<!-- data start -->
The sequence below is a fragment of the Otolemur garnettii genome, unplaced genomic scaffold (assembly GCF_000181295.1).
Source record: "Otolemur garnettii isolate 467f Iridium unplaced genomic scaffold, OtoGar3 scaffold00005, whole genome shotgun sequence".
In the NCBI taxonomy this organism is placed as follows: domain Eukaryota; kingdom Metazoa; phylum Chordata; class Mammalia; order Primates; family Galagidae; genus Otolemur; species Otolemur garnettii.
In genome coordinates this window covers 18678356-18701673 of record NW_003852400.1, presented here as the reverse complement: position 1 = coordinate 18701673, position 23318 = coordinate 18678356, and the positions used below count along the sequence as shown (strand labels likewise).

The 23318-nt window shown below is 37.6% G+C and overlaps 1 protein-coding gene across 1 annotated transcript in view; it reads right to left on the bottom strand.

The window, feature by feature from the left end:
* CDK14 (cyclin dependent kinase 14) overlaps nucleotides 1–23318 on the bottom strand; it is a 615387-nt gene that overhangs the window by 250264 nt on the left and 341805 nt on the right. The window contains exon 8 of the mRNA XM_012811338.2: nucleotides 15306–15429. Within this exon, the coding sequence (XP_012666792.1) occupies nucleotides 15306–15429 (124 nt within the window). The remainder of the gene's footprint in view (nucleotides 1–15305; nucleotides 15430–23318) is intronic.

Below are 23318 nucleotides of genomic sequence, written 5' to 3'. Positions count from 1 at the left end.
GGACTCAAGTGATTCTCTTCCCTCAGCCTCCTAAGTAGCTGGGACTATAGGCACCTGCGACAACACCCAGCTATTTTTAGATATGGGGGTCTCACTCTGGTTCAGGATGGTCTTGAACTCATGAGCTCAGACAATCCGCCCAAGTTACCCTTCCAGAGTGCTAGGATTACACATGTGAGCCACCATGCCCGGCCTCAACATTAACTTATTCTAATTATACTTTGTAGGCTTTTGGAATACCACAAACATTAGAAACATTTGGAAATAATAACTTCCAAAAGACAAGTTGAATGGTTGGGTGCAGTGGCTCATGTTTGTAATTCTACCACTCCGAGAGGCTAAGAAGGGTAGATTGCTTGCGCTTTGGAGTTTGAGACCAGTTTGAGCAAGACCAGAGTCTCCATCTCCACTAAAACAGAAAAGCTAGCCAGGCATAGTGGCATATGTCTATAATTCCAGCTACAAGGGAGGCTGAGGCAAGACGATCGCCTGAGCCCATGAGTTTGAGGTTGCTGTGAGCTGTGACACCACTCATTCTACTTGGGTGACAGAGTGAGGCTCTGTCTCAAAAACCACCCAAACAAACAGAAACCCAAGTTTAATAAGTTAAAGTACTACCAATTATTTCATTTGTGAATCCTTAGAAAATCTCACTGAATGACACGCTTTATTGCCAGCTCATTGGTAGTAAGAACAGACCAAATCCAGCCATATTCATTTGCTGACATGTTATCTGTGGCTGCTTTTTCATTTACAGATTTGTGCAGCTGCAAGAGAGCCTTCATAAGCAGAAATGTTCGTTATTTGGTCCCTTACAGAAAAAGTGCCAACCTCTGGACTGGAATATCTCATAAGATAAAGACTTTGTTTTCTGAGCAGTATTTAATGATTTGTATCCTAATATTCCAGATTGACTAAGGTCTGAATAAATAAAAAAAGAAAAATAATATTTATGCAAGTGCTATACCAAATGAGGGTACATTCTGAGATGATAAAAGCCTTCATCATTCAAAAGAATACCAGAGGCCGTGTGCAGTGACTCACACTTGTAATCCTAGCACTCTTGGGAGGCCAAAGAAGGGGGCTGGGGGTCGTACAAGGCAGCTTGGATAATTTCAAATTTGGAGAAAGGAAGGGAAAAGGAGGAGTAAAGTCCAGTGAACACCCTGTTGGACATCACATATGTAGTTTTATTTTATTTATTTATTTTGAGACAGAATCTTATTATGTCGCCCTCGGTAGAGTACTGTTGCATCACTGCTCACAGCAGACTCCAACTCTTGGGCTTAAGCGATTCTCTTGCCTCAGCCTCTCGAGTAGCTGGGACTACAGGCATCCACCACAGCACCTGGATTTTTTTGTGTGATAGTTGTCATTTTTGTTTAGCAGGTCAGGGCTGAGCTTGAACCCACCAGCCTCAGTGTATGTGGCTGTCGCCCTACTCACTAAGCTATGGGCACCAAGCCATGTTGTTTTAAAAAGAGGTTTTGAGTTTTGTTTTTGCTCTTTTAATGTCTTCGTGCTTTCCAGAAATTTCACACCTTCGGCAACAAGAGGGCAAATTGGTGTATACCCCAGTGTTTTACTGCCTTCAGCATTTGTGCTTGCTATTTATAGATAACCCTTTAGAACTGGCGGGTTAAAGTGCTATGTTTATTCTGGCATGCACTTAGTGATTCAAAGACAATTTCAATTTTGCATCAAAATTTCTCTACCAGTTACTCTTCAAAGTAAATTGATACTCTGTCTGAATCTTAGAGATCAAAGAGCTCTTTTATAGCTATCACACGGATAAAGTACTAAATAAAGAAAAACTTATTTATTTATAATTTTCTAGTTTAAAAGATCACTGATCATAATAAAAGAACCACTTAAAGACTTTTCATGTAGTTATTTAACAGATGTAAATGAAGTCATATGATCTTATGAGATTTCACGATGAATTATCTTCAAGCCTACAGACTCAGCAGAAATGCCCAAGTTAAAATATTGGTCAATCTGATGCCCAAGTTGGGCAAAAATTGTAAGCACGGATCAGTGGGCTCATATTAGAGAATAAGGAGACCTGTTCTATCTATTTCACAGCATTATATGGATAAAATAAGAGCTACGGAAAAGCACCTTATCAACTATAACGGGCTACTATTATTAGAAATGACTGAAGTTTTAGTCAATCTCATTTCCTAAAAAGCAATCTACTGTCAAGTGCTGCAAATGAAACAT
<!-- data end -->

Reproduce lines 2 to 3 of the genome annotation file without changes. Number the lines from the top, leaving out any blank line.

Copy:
Source record: "Otolemur garnettii isolate 467f Iridium unplaced genomic scaffold, OtoGar3 scaffold00005, whole genome shotgun sequence".
In the NCBI taxonomy this organism is placed as follows: domain Eukaryota; kingdom Metazoa; phylum Chordata; class Mammalia; order Primates; family Galagidae; genus Otolemur; species Otolemur garnettii.